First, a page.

In a sense the mass media are like the new tools of genetic engineering, giving us access to deeper reserves of the mind’s power than has been heretofore possible, but since no wisdom and no particular goodwill underlies the process, making if you will little Hitlers of us, by degrading the human image which each of us carries within and which so very strongly determines how we think and act. (Hitler once told William Shirer, “Everyone has his price, and you’d be surprised in most of us how low that price is.”) This effect of the mass media goes far to explain why the peace movement is making so little headway, but in its negative way, it also demonstrates that the crucial human predisposition towards peace and justice is alterable.

Simply put, meditation would enable us to reverse that mass media process: what group folly, motivated by greed, is driving asunder, individual discipline can pull back together. Where the social currents are slowly sweeping us back to barbarism we can consciously wade forward, making us each in our own way little Gandhis – and perhaps some of us fairly big ones. As Storm Jameson, a British essayist wrote gazing at the coming clouds of the “second global conflict,” all of us wish for peace, but we do not will it. Through meditation, we can will it. We can slowly recapture our will and bend its immense power to the cause we consciously approve of.

I hope I am conveying the difficulty of this task as well as the sense of hope it communicates. Thinking good thoughts is probably helpful, but certainly not the kind of force I am describing. The depth of psychological change I am referring to here cannot happen at an occasion. The battle has to be renewed every day – twice a day if one is going to be serious – and go on the rest of our life. It has little to do with pleasant thoughts or indeed any thoughts (as Sri Eknath Easwaran’s directions, here, will clarify) and many daunting ancillary disciplines have to be added to sustain this practice and realize its full effects.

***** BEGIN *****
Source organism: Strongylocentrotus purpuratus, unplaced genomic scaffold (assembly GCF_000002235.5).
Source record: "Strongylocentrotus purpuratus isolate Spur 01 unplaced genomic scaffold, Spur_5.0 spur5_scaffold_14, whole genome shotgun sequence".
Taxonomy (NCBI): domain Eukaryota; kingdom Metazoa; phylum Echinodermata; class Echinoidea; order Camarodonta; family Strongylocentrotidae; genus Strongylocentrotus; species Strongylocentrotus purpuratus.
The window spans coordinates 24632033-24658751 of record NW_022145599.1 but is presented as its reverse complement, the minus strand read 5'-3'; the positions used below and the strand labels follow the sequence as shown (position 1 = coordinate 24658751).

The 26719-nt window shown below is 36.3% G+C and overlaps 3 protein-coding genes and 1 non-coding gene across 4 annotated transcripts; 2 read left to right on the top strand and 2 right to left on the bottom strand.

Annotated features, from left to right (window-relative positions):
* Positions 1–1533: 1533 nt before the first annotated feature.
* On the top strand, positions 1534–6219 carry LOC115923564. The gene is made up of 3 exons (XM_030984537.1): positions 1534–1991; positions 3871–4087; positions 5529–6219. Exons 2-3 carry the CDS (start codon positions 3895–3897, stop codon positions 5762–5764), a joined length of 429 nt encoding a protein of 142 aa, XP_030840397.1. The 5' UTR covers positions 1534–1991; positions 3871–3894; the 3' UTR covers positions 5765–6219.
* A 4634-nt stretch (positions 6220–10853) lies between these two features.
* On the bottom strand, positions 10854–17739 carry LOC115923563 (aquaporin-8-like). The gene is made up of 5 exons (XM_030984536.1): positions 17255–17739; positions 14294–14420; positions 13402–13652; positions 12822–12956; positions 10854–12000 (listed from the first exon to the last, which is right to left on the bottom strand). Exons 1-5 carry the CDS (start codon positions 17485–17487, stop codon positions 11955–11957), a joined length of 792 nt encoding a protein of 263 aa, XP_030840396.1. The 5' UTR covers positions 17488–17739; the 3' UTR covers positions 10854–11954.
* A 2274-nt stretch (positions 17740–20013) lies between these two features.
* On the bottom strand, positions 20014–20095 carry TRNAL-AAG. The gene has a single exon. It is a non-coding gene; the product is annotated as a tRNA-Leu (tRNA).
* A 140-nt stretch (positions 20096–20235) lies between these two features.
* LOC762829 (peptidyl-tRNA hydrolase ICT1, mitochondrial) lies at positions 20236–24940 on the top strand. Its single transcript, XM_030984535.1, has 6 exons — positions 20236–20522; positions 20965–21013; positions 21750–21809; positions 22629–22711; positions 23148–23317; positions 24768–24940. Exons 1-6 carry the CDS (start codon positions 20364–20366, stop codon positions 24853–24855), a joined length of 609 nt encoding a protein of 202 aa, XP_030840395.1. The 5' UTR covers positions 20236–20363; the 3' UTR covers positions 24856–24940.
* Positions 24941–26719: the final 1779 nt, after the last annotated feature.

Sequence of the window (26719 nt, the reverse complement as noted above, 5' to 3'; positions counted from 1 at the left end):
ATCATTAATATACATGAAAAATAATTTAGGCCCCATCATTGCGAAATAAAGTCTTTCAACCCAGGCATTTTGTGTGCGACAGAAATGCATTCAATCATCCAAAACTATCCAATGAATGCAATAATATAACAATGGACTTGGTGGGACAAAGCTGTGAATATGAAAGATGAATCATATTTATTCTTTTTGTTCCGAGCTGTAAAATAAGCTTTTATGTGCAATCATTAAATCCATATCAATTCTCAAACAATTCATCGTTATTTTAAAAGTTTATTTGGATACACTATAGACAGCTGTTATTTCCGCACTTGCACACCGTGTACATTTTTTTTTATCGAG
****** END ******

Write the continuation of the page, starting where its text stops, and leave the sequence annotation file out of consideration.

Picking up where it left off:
In this conscious discipline, not only is immense personal power gradually added to us but the wisdom and compassion to direct it. Where would all of Gandhi’s charisma have gotten him without his uncanny shrewdness, the wonder of his friends and foes alike? By what he called conscious struggle to conserve his anger (thus converting it into compassion) he slowly brought his mind under control. This, I believe, gave him access to immensely deeper resources of psychological power; in Hitler’s case, they had access to him. Thus they propelled him onto a course that led inevitably to folly and extreme misery, while Gandhi was able to direct his ever-growing energies efficiently to good – to his own sublime happiness, of which he leaves abundant testimony, and the supreme good of society, which will become evident to us, I believe, when we gather the strength to develop the complex legacy of his many experiments. 

Meditation, then, bypasses the traditional dichotomy between contemplative and active modes; when systematically developed by dedicated individuals under the guidance of a competent teacher (indispensable, as far as my experience goes), it gives them the power and the judgment to overcome chaotic forces of the mind and of the world with equal effectiveness. I maintain that a movement leavened by lifetime meditators like this would change the balance of forces and win the peace – how soon would only depend on how many they were, and of course how good at it. 

What would such a movement look like? I predict it would: 1) devote much more attention to the devastating effects of the mass media, recognizing intuitively that unless we reverse the degradation of the human image that is taking place so universally we can never reverse the arms race or any other species of violence; 2) reverse the emphasis on confrontational style and obstruction (though it would not abandon them) to one of constructive action and education. 3) Its expressions would everywhere succeed much better at the fundamental Christian strategy of never confusing destructive policies with the people ignorantly responsible for them. In a word, its nonviolence power would be much more accurate in action and in general reconstruct the mental environment and the prevailing values fundamentally, so that all political changes would be more enduring and more positive. As Christopher Lasch recently wrote, “Empowerment would enable poor people to compete for the brokerage of political power on a more equal footing, but it would not change the definition of political power as brokerage.” A meditation-leavened movement would.